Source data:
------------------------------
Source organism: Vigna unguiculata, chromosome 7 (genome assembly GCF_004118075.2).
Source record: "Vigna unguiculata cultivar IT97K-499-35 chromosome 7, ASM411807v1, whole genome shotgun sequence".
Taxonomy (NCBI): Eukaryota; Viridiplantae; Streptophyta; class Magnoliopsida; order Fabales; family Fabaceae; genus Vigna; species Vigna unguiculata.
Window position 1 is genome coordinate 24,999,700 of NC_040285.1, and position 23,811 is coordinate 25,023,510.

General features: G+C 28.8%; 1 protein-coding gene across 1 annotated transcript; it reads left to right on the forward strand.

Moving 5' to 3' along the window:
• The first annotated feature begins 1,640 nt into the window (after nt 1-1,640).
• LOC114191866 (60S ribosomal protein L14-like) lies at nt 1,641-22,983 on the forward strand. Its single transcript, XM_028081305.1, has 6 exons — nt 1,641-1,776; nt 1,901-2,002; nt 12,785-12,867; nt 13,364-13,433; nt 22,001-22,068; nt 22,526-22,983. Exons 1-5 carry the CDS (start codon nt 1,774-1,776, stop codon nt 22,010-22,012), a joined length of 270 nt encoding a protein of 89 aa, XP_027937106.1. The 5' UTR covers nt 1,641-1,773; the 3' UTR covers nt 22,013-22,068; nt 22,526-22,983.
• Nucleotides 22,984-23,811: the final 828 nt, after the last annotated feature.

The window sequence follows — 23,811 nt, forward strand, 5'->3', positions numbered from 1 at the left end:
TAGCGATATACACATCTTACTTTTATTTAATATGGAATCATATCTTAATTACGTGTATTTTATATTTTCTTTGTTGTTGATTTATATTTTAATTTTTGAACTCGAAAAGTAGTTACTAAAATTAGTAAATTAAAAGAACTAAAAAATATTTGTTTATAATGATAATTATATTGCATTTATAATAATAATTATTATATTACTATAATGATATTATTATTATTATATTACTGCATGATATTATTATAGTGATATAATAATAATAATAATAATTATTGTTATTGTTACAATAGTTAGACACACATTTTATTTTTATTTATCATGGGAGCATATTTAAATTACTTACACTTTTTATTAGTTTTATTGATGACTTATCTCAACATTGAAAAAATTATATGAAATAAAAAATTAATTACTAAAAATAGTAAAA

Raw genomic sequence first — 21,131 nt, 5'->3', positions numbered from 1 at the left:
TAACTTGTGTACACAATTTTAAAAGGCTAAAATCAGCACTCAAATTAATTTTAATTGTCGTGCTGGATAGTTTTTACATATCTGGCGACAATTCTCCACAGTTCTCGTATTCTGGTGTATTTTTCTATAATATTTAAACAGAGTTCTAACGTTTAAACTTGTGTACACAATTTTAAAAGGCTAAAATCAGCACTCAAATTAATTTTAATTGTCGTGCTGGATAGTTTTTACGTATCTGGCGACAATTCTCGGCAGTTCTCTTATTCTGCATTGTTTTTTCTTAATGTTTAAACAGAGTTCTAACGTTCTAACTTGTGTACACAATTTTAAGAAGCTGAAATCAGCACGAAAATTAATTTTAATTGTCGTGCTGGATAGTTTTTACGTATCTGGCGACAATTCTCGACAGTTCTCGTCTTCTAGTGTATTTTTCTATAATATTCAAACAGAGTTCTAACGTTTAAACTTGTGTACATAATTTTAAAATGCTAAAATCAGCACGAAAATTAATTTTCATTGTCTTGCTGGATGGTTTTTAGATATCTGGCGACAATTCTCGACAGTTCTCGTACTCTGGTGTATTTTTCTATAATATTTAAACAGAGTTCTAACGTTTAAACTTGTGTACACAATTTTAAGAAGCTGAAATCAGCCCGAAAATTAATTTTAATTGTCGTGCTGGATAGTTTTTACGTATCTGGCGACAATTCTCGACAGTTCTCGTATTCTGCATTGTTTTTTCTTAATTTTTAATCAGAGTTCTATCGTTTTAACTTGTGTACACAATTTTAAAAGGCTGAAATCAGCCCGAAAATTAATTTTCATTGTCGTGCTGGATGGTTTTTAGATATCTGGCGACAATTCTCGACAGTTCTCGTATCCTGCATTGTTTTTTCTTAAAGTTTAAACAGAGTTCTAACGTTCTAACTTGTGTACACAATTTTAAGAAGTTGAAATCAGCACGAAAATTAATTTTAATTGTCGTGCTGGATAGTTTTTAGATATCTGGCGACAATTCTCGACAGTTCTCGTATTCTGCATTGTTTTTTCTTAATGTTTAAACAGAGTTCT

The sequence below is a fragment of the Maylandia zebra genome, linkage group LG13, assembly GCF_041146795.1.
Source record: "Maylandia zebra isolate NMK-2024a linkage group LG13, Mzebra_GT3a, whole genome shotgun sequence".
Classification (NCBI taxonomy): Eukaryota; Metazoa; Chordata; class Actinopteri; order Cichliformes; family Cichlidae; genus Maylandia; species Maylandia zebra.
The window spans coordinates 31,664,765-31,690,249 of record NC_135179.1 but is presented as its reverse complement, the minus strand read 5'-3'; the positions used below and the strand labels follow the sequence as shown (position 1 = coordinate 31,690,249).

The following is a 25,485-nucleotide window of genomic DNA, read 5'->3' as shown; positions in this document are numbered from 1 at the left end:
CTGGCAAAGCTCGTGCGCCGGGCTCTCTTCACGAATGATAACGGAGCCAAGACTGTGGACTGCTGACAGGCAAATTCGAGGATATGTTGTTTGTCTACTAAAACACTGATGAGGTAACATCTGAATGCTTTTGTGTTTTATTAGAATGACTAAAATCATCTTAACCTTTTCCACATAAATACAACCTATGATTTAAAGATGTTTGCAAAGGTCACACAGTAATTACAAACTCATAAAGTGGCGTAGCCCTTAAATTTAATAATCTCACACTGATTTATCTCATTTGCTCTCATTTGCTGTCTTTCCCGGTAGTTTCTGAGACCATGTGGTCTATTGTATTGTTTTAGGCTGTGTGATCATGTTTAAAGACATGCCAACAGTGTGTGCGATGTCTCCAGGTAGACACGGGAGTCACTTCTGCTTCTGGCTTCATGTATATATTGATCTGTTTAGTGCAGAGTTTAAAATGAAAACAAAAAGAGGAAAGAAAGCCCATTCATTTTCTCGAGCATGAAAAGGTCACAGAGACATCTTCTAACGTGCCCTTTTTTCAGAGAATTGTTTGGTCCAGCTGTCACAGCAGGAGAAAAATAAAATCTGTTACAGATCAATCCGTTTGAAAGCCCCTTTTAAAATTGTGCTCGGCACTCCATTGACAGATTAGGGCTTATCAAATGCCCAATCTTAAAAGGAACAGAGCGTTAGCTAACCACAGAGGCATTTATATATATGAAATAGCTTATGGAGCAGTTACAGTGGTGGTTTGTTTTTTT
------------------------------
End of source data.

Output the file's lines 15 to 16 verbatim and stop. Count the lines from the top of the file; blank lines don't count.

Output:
Source record: "Maylandia zebra isolate NMK-2024a linkage group LG13, Mzebra_GT3a, whole genome shotgun sequence".
Classification (NCBI taxonomy): Eukaryota; Metazoa; Chordata; class Actinopteri; order Cichliformes; family Cichlidae; genus Maylandia; species Maylandia zebra.